The libertarian information filter, vaccine hesitancy, and the “focused protection” con

On February 11, 2022, Faye Flam published an opinion piece in Bloomberg titled “Mask Mandates Didn’t Make Much of a Difference Anyway.”  The subhead was “The policies clearly didn’t stop omicron. Let’s focus on tactics that have worked better.”

The headline is somewhat misleading.  Flam acknowledges that masks may be beneficial, especially high-quality masks, and she quotes an expert who supports masking when cases are high and vaccination rates are low.  More important, she emphasizes the importance of getting more people vaccinated, which is surely right, and something we should all be able to agree on.

The libertarian information filter

Flam’s piece was cited in an essay in the libertarian publication Reason by Smelkinson and Bienen.  This Reason essay was then excerpted by libertarian economist Donald Boudreaux.  Here is the entirety of his excerpt, with the sentence citing Flam in bold:

The list of errors made by the CDC is so lengthy that a one-month process—an entirely arbitrary time period—will all but guarantee that the review is superficial and toothless. CDC guidance is responsible for some of the longest school closures in the world due to myopic policies that were overly focused on cases and transmission. School closures, where students of all ages were instructed to stay home and even avoid the outdoors, led predictably to significant rises in learning lossmental health issuesobesity, and substance use disorders. The CDC’s shockingly unethical and underreported alliance with the American Federation for Teachers, the nation’s largest teachers union, also cast doubt on who exactly was steering the CDC ship as they crafted school guidelines.

The CDC also ignored natural immunity when drafting federal-level vaccine mandates and allowing exemptions to testing, policies that were then duplicated on the state level, resulting in the firing of thousands of healthcare workers and public employees. They oversold the benefits of masking post-vaccination, with no randomized controlled trials (RCTs) conducted to show efficacy, and failed to run any RCTs that might have addressed the weakness of data guiding many of their interventions.

See what happened?  A somewhat balanced opinion piece that acknowledged that masking may be beneficial and justified and emphasized the importance of getting people vaccinated has been reduced to blame-the-government libertarian clickbait.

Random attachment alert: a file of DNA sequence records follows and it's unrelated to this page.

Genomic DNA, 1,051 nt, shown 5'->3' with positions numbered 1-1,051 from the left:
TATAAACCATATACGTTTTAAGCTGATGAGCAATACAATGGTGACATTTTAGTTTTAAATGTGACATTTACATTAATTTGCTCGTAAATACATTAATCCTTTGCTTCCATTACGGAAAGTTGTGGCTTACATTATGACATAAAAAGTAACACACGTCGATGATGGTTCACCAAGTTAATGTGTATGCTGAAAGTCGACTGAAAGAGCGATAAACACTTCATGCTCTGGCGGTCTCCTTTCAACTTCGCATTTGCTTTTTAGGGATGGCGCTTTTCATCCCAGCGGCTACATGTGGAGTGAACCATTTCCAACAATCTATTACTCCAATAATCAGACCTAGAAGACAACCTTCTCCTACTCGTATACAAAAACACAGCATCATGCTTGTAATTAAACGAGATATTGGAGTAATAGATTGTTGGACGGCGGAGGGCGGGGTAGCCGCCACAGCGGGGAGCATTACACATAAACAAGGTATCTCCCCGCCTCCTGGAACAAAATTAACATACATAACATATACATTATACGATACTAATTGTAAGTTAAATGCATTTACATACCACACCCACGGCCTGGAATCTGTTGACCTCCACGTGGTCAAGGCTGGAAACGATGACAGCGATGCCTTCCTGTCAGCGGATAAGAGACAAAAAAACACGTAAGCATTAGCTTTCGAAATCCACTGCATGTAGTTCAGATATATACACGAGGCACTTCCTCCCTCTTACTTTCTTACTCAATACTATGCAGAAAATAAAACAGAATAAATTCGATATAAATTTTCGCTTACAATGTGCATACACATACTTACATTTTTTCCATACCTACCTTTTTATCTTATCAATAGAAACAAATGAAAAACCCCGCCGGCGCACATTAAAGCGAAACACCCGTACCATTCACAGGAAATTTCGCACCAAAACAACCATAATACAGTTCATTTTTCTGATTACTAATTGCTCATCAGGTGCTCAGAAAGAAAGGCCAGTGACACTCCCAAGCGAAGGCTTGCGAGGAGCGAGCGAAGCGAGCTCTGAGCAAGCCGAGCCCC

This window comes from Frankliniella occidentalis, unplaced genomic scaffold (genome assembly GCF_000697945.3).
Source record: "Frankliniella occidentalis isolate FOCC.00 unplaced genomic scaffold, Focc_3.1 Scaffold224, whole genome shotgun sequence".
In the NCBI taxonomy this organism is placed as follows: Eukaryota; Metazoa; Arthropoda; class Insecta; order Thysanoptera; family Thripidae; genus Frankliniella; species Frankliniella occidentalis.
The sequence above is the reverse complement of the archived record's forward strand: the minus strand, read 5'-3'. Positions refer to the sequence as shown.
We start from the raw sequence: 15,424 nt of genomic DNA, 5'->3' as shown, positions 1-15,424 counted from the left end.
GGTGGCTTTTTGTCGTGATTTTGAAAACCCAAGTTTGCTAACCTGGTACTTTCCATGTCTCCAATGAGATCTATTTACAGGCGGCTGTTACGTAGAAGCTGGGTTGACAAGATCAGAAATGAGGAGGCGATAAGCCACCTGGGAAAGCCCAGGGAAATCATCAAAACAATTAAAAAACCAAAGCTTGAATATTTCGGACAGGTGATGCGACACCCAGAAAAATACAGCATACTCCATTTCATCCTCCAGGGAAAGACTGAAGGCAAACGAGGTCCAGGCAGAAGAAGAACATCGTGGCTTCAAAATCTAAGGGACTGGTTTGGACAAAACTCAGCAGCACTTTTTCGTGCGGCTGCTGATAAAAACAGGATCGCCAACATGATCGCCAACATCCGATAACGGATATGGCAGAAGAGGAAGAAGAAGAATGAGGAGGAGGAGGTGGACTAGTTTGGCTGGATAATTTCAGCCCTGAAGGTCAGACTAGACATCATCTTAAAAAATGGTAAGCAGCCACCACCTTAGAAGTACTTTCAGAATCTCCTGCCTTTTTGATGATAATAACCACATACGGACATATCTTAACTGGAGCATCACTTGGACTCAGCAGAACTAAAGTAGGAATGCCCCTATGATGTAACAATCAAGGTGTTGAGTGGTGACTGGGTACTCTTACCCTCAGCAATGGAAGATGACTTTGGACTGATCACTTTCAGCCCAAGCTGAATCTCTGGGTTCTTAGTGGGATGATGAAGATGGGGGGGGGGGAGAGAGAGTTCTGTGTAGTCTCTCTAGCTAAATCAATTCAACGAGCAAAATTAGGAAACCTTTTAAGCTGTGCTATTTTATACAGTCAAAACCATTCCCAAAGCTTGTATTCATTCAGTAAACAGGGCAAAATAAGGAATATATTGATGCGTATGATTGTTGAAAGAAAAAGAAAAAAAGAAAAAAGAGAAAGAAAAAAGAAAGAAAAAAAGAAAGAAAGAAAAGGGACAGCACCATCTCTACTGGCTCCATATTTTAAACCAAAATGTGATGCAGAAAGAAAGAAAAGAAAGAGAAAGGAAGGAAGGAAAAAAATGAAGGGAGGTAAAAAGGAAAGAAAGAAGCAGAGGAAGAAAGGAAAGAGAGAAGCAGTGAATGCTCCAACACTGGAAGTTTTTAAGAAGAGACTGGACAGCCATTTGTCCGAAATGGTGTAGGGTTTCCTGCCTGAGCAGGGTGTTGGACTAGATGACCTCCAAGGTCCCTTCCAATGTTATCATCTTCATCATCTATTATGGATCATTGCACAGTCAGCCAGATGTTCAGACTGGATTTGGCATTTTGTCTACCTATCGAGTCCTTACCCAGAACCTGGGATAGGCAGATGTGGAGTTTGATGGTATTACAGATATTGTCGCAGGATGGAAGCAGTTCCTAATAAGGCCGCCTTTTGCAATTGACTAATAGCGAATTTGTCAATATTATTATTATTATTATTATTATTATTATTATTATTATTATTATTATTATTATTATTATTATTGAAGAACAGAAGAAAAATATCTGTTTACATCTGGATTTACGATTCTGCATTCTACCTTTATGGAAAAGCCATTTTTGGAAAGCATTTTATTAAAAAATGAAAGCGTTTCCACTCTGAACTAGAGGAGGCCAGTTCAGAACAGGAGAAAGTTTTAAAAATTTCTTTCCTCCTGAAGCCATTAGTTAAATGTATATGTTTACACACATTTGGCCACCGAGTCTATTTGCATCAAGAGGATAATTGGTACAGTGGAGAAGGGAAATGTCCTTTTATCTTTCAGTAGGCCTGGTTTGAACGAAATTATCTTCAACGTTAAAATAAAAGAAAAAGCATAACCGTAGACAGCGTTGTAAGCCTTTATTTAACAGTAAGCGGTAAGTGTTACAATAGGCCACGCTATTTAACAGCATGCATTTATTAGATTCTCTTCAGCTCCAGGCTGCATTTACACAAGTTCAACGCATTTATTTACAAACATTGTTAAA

The Flam piece did not say that CDC oversold the benefits of masking, nor did it blame CDC for the absence of RCTs on masking.  However, what is omitted from the original article – the importance of getting people vaccinated – is much more important than what is said.

Why can’t we agree on the importance of promoting vaccination?

There are concrete steps the government can take to get vaccination rates up and save lives.  A recent NBER paper reported:

We report a large-scale randomized controlled trial designed to assess whether the partisan cue of a provaccine message from Donald Trump would induce Americans to get COVID-19 vaccines. Our study involved presenting a 27-second advertisement to millions of U.S. YouTube users in October 2021. Results indicate that the campaign increased the number of vaccines in the average treated county by 103. Spread across 1,014 treated counties, the total effect of the campaign was an estimated increase of 104,036 vaccines. The campaign was cost-effective: with an overall budget of about $100,000, the cost to obtain an additional vaccine was about $1 or less.

Ross Douthat discussed this paper in his NYT column (my bold):

Like all studies, these results should be handled with care, but they speak to a key question as the United States emerges — hopefully — from the worst of the Covid era but also nears one million deaths: How much more could have been done to combat vaccine hesitancy, and how much more could Republican vaccine hesitancy, especially, have been overcome?